War of the Rebellion: Serial 086 Page 0216 LOUISIANA AND THE TRANS-MISSISSIPPI. Chapter LIII.

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failure to keep full ranks; and, secondly, that of the peremptory draft which, when thoroughly adopted and rigidly adhered to, is the best; but if we cannot have this the first will answer our purpose. The same reasons why these men should not be taken from the plantations here are equally applicable to northern farms; yet, as the season is nearly over, these objections lose their force. And I request that regimental commanders may be authorized and directed to at once, under the direction of the commanding general of division or post, proceed to recruit and enlist any and all able-bodied men that may offer their services, and for this purpose they send officers with detachments of men, and with permission to have for their own regiment all they may so acquire not to exceed the maximum allowed by law. As strange as it may appear, I have never yet been able to obtain permission to recruit for my regiment, and if I had it long since could have acquired and maintained the maximum number; but when I had a few more than the prescribed allowance, they were taken away, which destroyed all inducement to effort. It has long since been demonstrated that one set of regimental officers will not recruit for another. Only in case of a general system like the present, some little may be done, but nothing to be compared with what officers of regiments will do for themselves. The disinclination of planters to have recruiting parties come upon their plantations has probably influenced the adoption of the present system more than any one thing; but as I have in Illinois often gone to the houses, farms, and workshops of citizens and solicited not their slaves, but their sons, to go out in defense of their country, it is to be presumed we could be safely trusted with this duty here.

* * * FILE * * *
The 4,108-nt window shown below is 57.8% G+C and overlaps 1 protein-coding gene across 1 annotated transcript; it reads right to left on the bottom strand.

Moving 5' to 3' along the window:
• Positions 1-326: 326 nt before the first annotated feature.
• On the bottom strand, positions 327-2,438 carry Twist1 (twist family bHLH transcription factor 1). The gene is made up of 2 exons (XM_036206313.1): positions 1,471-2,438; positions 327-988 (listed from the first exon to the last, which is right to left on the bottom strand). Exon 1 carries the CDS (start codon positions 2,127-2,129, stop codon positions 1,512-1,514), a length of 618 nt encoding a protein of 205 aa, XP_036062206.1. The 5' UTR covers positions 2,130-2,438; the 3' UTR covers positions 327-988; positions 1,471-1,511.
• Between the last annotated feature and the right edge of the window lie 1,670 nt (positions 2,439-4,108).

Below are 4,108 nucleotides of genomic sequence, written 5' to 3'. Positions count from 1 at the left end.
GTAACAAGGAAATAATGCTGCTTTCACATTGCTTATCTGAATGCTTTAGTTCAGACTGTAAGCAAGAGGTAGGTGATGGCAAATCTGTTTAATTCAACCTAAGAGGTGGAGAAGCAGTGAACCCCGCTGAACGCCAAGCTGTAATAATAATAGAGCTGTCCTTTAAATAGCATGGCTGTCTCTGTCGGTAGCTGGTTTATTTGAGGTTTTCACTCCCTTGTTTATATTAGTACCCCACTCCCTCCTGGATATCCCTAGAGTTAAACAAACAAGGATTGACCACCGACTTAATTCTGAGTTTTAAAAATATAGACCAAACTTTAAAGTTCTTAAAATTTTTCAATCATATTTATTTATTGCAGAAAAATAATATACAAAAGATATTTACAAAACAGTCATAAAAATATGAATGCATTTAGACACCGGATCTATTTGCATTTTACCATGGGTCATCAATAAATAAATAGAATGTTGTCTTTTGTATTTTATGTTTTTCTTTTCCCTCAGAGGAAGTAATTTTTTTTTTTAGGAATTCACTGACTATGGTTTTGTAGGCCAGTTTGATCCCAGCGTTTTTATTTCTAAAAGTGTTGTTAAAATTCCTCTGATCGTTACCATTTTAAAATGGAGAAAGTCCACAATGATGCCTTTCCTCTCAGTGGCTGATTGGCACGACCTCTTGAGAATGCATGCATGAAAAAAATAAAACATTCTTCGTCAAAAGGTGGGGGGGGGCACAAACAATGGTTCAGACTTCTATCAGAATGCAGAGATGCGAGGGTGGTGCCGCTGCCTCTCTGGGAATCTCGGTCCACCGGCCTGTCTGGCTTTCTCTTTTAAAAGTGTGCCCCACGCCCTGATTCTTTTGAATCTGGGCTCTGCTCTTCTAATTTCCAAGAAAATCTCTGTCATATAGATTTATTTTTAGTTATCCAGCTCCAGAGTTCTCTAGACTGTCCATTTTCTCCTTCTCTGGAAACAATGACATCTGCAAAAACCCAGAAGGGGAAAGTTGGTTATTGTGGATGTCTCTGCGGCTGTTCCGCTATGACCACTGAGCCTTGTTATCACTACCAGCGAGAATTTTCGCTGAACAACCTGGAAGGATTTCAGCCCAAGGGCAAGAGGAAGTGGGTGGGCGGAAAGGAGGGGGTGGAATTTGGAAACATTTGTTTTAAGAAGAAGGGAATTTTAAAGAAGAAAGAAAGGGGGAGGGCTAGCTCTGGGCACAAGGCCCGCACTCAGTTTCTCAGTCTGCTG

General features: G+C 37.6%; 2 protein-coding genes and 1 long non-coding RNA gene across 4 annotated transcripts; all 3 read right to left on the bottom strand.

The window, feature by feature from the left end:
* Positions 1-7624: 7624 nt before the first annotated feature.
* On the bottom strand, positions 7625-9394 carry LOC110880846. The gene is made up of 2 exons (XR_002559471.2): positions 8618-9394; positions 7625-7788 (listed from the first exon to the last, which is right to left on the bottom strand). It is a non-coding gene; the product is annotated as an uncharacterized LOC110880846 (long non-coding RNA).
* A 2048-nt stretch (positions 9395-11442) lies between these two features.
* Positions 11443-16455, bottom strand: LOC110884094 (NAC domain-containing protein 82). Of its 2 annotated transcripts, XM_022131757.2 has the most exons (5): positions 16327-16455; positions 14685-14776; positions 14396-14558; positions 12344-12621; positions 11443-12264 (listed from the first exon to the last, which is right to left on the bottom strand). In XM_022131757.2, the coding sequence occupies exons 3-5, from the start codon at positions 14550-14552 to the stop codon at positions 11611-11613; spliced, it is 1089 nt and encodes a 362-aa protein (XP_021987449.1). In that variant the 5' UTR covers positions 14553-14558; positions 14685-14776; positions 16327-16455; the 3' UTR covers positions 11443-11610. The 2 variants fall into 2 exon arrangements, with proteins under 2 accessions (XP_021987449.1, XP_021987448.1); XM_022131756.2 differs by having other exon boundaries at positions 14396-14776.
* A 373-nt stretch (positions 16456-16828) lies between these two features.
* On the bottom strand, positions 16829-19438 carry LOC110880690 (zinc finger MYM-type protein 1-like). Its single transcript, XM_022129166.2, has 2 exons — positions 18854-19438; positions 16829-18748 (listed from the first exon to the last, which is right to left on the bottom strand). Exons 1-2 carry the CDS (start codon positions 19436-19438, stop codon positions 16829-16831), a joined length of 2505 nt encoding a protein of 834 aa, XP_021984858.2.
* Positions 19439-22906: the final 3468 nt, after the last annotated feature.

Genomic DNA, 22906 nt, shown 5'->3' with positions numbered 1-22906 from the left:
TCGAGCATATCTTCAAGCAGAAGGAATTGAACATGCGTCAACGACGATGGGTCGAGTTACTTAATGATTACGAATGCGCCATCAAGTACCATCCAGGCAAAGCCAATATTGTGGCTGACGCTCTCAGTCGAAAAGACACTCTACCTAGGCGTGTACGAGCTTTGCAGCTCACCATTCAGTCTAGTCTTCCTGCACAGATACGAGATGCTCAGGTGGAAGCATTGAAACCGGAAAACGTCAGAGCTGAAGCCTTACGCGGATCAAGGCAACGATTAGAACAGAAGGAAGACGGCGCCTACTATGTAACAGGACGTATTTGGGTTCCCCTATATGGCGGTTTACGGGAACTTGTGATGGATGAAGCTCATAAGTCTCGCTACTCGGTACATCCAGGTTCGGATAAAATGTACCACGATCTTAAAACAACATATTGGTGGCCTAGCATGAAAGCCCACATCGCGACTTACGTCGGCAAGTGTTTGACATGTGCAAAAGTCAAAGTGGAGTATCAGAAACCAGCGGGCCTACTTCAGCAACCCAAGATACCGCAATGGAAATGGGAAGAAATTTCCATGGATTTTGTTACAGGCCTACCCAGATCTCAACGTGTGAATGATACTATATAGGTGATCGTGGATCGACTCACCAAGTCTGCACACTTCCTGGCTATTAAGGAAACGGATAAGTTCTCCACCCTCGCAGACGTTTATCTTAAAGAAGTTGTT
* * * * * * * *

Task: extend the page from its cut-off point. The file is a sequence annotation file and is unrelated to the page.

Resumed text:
Very respectfully,


Colonel, Commanding.

LITTLE ROCK, ARK., October 24, 1864.

Major General J. J. REYNOLDS,

Devall's Bluff:

I am delighted to hear of your arrival. I will send to the depot for you on the arrival of the train. In a dispatch from General Canby your name was omitted by accident, I suppose. There were other omissions which rendered the dispatch unintelligible, or at least a part of it.





Little Rock, Ark., October 24, 1864.

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II. The Twenty-seventh Wisconsin Infantry, Colonel C. Krez commanding, is assigned to duty as guard at the station and bridges west from Brownsville on the Memphis and Little Rock Railroad, relieving the Twenty-second Wisconsin Infantry. The balance of the Twenty-seventh Wisconsin Infantry not required for guard as above indicated will encamp at Huntersville and be subject to the orders of Colonel E. Englemann, commanding post of Little Rock, who is also placed in charge of the above-mentioned stations and bridges.